fbpx
Loading...

Santa’s Guide to Safer Livestreaming

2021-12-15T16:24:03+00:00

Last Updated on 15th December 2021

Share this with your friends, family and colleagues

After these last two years, one type of online socialising has taken over how people from all over the world interact with one another at the same time. ‘Livestreaming’ happens when a video is broadcast and received in real-time over the internet. It’s the closest we can get to in-person socialising using online interaction. The real-time interaction can feel personal and intimate, which may explain its vast popularity with the fans of celebrities and influencers.

When users ‘go live’, viewers can interact with the livestream by sending gifts, comments, or reactions. Viewers might also receive notifications to encourage them to watch livestreams from people they follow (i.e. @SantaClaus1 has gone live. Watch now!)

Visit Our Safety Centre
Visit Our Safety Centre
Visit Our Safety Centre
Visit Our Safety Centre
Visit Our Safety Centre
Visit Our Safety Centre
To help you better understand what a livestream is and how they can influence children and young people, our online safety experts are giving you

5 Ways for Safer Livestreams:

1. Understand How Livestreaming Can Influence Behaviour

Livestreaming can be a fun activity for children and young people to broadcast to their friends online. But the fun and instant nature of livestreaming can influence behaviour through the ‘online disinhibition effect’.

This happens when a person feels less restraint on the internet than they would in a face-to-face interaction. During livestreams, young people might let their guard down and feel comfortable saying or doing things ‘in the moment’ that they would not offline. This excitement can be overwhelming and enticing if there are a lot of likes or reactions being sent.

Helping young people understand how the internet can influence their behaviour is important to support them to be safer online.

Top Tip: Encourage the children and young people in your care to only livestream to people they also know offline. Remind them that others could record their livestream without their knowledge.

2. Protect Personal Information

Most livestreaming takes place at home, a perceived safe place. This is not as safe as you might think. There might be items or photographs in the background of a video that may inadvertently give away personal information such as their school’s badge, uniform, or memorabilia. Remind young people to be aware of what is in the background of their livestreams, and to protect their personal information if their audience asks personal questions.

While social media trends are leaning towards people being their ‘real selves’ online, it might be confusing or dangerous to their mental health and well-being if they are confronted with an uncomfortable question about something happening in their personal life.

Top Tip: Help young people recognise and respond to the expectation (and pressure) to be entertaining or authentic during livestreams. Ask them to livestream in a shared room at home, rather than their bedroom, which is more private.

3. Block and Report

There may be instances of inappropriate behaviour from adults and other young people during livestreams. If someone says or does something that makes a young person uncomfortable, they should know how to block the user from the livestream and report their behaviour. This will help them and other young people stay safer online.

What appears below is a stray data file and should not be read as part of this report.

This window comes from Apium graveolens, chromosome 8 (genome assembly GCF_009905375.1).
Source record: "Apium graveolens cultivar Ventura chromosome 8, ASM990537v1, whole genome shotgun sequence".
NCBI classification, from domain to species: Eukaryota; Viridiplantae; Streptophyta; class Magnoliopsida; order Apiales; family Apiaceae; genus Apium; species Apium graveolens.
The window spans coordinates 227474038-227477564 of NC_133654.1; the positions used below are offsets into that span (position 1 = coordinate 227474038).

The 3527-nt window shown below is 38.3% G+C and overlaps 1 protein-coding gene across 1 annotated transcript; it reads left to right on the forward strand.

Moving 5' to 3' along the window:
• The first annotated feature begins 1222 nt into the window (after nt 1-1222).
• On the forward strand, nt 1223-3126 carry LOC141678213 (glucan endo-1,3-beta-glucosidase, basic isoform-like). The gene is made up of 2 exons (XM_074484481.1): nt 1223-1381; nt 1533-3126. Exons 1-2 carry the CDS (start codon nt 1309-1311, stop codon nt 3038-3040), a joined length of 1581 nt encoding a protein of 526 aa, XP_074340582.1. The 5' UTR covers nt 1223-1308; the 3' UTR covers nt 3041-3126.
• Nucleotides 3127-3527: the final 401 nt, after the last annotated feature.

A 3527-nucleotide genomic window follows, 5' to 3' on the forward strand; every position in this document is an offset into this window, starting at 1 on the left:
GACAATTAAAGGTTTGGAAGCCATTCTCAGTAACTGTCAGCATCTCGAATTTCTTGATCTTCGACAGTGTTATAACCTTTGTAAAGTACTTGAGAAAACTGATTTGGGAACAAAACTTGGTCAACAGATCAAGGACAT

Top Tip: Use Our Online Safety Centre to discuss how to block and report on livestreaming platforms. Users can also set restrictions on who can see their livestream.

4. Talk about Abusive Behaviour

You should encourage children and young people in your care to talk to you about anything that upsets or distresses them online. Gifting functions on some livestreaming platforms can be misused to coerce or convince a young person to do or say a particular thing. Help them understand what is OK and what is not OK by creating a set list of boundaries with them, allowing them to navigate any confusion or discomfort when it happens.

Top Tip: Children and young people should be particularly cautious of requests to chat privately, on platforms where conversations cannot be seen or moderated. Ask them to identify their trusted adults they would talk to if they had a problem and reiterate how dangerous it is to talk to someone they don’t know online.

5. Set Limits on Screen Time

The age-old advice of ‘everything in moderation’ stands up to how we should think about screen time. Although livestreaming can help children and young people develop their confidence, creativity, and communication skills, moderation is key. Creating healthy screen time habits and encouraging productive time offline can help support the health and wellbeing of young people.

Top Tip: Agree to a time limit for any livestreams created by those in your care. This will help support them to maintain healthy screen time habits, and it will also reduce the chance of ‘off-script’ moments.

Share this with your friends, family and colleagues

Visit our Online Safety Hub

Members of our network receive weekly updates on the trends, risks and threats to children and young people online.
These updates include access to articles, resources and factsheets to help make sure you’re ahead of the curve.

Visit
Go to Top